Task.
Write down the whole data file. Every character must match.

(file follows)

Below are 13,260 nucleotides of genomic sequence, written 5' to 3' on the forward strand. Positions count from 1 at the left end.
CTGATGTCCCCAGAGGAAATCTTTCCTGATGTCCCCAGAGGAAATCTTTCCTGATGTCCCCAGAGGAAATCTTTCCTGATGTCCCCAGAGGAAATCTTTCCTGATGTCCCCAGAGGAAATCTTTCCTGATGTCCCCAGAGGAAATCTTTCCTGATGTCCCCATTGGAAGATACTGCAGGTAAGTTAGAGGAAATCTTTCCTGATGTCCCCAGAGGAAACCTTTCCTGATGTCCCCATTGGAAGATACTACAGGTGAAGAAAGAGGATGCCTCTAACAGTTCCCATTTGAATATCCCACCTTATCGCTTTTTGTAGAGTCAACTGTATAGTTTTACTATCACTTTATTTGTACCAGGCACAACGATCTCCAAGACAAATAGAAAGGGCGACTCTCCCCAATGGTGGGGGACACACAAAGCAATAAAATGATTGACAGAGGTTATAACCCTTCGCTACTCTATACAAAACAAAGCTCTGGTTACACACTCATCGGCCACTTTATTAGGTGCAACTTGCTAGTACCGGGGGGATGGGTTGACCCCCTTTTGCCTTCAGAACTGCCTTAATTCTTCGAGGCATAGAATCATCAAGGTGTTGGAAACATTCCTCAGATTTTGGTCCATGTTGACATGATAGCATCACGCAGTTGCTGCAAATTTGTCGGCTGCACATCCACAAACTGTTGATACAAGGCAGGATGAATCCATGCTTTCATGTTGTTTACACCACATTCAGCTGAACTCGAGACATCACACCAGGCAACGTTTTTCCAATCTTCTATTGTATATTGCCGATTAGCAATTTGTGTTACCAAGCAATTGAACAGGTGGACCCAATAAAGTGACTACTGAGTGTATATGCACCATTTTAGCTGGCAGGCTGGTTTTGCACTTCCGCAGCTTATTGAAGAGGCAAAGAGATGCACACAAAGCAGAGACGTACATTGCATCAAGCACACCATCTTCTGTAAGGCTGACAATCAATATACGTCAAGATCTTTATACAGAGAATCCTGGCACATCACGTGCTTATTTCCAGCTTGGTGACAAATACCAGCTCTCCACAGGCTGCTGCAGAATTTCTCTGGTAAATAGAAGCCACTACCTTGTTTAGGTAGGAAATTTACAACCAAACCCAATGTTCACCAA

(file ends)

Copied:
Below are 13,260 nucleotides of genomic sequence, written 5' to 3' on the forward strand. Positions count from 1 at the left end.
CTGATGTCCCCAGAGGAAATCTTTCCTGATGTCCCCAGAGGAAATCTTTCCTGATGTCCCCAGAGGAAATCTTTCCTGATGTCCCCAGAGGAAATCTTTCCTGATGTCCCCAGAGGAAATCTTTCCTGATGTCCCCAGAGGAAATCTTTCCTGATGTCCCCATTGGAAGATACTGCAGGTAAGTTAGAGGAAATCTTTCCTGATGTCCCCAGAGGAAACCTTTCCTGATGTCCCCATTGGAAGATACTACAGGTGAAGAAAGAGGATGCCTCTAACAGTTCCCATTTGAATATCCCACCTTATCGCTTTTTGTAGAGTCAACTGTATAGTTTTACTATCACTTTATTTGTACCAGGCACAACGATCTCCAAGACAAATAGAAAGGGCGACTCTCCCCAATGGTGGGGGACACACAAAGCAATAAAATGATTGACAGAGGTTATAACCCTTCGCTACTCTATACAAAACAAAGCTCTGGTTACACACTCATCGGCCACTTTATTAGGTGCAACTTGCTAGTACCGGGGGGATGGGTTGACCCCCTTTTGCCTTCAGAACTGCCTTAATTCTTCGAGGCATAGAATCATCAAGGTGTTGGAAACATTCCTCAGATTTTGGTCCATGTTGACATGATAGCATCACGCAGTTGCTGCAAATTTGTCGGCTGCACATCCACAAACTGTTGATACAAGGCAGGATGAATCCATGCTTTCATGTTGTTTACACCACATTCAGCTGAACTCGAGACATCACACCAGGCAACGTTTTTCCAATCTTCTATTGTATATTGCCGATTAGCAATTTGTGTTACCAAGCAATTGAACAGGTGGACCCAATAAAGTGACTACTGAGTGTATATGCACCATTTTAGCTGGCAGGCTGGTTTTGCACTTCCGCAGCTTATTGAAGAGGCAAAGAGATGCACACAAAGCAGAGACGTACATTGCATCAAGCACACCATCTTCTGTAAGGCTGACAATCAATATACGTCAAGATCTTTATACAGAGAATCCTGGCACATCACGTGCTTATTTCCAGCTTGGTGACAAATACCAGCTCTCCACAGGCTGCTGCAGAATTTCTCTGGTAAATAGAAGCCACTACCTTGTTTAGGTAGGAAATTTACAACCAAACCCAATGTTCACCAA